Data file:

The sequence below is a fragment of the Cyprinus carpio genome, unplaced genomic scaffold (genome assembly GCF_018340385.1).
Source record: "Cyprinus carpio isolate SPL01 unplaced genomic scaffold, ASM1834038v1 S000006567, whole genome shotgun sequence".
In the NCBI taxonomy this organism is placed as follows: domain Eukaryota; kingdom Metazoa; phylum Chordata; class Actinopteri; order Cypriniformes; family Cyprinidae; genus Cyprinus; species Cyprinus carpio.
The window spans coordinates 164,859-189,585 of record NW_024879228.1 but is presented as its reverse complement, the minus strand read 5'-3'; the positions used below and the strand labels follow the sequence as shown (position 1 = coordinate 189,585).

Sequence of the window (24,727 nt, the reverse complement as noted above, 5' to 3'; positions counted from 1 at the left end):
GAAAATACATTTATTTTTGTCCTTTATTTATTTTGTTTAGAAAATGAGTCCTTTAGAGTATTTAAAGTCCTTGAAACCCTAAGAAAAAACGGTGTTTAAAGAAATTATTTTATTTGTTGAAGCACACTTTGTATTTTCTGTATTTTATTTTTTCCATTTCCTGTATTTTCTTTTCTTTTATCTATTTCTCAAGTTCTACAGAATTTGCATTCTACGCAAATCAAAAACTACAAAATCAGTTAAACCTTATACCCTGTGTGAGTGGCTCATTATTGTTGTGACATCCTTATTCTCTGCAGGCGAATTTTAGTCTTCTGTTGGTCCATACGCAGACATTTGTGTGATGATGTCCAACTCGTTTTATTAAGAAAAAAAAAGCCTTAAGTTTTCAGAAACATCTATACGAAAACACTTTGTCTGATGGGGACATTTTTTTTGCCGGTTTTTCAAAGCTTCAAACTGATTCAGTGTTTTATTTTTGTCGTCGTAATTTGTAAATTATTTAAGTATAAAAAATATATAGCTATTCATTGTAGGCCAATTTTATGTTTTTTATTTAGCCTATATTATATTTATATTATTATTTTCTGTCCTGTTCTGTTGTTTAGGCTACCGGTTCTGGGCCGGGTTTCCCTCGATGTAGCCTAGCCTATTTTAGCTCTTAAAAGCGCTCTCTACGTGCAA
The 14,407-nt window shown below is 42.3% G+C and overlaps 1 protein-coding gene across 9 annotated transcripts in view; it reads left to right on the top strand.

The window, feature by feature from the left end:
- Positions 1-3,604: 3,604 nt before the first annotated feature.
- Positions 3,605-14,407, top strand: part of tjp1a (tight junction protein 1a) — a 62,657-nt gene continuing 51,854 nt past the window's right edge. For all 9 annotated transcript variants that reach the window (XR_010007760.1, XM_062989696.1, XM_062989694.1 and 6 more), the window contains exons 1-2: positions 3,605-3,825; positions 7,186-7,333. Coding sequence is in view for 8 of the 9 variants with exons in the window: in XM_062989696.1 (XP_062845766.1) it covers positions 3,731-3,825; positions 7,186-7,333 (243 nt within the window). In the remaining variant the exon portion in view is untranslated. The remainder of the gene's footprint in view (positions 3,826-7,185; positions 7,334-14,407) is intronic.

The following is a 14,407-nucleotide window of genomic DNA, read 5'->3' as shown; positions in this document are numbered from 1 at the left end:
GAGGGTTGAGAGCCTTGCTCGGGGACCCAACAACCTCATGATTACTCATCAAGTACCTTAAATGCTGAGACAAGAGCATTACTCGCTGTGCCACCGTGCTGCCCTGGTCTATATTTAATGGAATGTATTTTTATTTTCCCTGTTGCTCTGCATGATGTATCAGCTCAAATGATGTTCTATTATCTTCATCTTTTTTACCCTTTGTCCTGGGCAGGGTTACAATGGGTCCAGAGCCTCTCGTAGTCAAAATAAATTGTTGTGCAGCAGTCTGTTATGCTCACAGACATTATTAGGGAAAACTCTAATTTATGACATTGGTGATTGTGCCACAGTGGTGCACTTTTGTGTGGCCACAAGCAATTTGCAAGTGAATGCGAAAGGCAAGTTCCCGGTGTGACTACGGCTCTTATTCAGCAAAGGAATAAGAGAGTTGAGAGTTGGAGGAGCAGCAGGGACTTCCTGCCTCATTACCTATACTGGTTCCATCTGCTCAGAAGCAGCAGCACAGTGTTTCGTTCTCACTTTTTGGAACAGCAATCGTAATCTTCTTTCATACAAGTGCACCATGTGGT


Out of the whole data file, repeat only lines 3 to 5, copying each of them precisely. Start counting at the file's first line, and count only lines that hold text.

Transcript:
In the NCBI taxonomy this organism is placed as follows: domain Eukaryota; kingdom Metazoa; phylum Chordata; class Actinopteri; order Cypriniformes; family Cyprinidae; genus Cyprinus; species Cyprinus carpio.
The window spans coordinates 164,859-189,585 of record NW_024879228.1 but is presented as its reverse complement, the minus strand read 5'-3'; the positions used below and the strand labels follow the sequence as shown (position 1 = coordinate 189,585).

Sequence of the window (24,727 nt, the reverse complement as noted above, 5' to 3'; positions counted from 1 at the left end):